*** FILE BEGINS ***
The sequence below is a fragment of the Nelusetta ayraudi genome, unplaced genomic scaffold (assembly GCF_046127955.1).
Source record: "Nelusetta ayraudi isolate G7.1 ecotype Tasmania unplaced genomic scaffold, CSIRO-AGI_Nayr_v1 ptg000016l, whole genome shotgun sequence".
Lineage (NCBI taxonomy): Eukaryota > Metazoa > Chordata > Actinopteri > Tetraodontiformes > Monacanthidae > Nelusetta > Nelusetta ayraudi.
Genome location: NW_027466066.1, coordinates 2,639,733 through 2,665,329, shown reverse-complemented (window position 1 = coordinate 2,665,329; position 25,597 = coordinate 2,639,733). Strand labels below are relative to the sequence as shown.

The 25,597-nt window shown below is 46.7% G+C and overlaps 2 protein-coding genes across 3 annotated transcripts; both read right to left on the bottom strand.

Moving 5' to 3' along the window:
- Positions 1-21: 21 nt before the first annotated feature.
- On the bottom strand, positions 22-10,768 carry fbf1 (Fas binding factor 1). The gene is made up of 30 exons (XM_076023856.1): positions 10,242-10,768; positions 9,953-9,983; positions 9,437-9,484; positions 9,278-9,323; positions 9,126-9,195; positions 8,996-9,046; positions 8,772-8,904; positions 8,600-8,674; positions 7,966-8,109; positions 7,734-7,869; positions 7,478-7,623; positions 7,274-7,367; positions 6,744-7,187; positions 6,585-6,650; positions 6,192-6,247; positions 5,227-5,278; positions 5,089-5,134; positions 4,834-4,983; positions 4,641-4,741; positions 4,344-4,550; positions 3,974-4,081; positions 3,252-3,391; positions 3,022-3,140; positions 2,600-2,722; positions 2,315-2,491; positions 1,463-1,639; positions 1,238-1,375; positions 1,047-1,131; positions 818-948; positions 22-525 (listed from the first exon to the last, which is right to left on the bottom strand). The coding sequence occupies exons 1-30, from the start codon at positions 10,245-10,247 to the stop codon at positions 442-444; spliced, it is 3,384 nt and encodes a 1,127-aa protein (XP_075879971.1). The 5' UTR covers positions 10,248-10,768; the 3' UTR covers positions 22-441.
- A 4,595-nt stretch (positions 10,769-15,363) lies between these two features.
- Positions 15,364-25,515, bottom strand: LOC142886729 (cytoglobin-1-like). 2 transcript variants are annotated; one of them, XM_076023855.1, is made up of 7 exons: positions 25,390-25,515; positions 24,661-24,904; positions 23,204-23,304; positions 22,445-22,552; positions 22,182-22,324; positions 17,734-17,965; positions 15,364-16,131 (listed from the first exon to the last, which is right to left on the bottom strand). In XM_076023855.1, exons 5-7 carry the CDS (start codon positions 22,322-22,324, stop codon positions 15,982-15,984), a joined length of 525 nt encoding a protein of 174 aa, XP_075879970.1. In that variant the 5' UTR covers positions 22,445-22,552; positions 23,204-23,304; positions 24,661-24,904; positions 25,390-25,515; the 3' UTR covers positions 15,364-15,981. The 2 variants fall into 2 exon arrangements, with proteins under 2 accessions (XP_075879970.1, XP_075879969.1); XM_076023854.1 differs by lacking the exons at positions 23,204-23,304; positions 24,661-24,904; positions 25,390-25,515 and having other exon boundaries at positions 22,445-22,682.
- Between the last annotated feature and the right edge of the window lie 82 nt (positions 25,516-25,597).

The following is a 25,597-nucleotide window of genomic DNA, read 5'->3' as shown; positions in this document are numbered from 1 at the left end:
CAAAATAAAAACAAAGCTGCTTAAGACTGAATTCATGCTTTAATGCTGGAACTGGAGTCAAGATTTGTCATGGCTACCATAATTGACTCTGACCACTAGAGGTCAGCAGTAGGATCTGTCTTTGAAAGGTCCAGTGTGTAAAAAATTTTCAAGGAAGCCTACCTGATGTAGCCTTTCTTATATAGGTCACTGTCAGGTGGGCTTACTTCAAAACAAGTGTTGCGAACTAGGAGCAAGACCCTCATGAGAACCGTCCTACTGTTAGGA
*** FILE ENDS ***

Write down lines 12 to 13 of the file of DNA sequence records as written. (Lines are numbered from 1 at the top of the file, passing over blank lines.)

The following is a 25,597-nucleotide window of genomic DNA, read 5'->3' as shown; positions in this document are numbered from 1 at the left end:
CAAAATAAAAACAAAGCTGCTTAAGACTGAATTCATGCTTTAATGCTGGAACTGGAGTCAAGATTTGTCATGGCTACCATAATTGACTCTGACCACTAGAGGTCAGCAGTAGGATCTGTCTTTGAAAGGTCCAGTGTGTAAAAAATTTTCAAGGAAGCCTACCTGATGTAGCCTTTCTTATATAGGTCACTGTCAGGTGGGCTTACTTCAAAACAAGTGTTGCGAACTAGGAGCAAGACCCTCATGAGAACCGTCCTACTGTTAGGA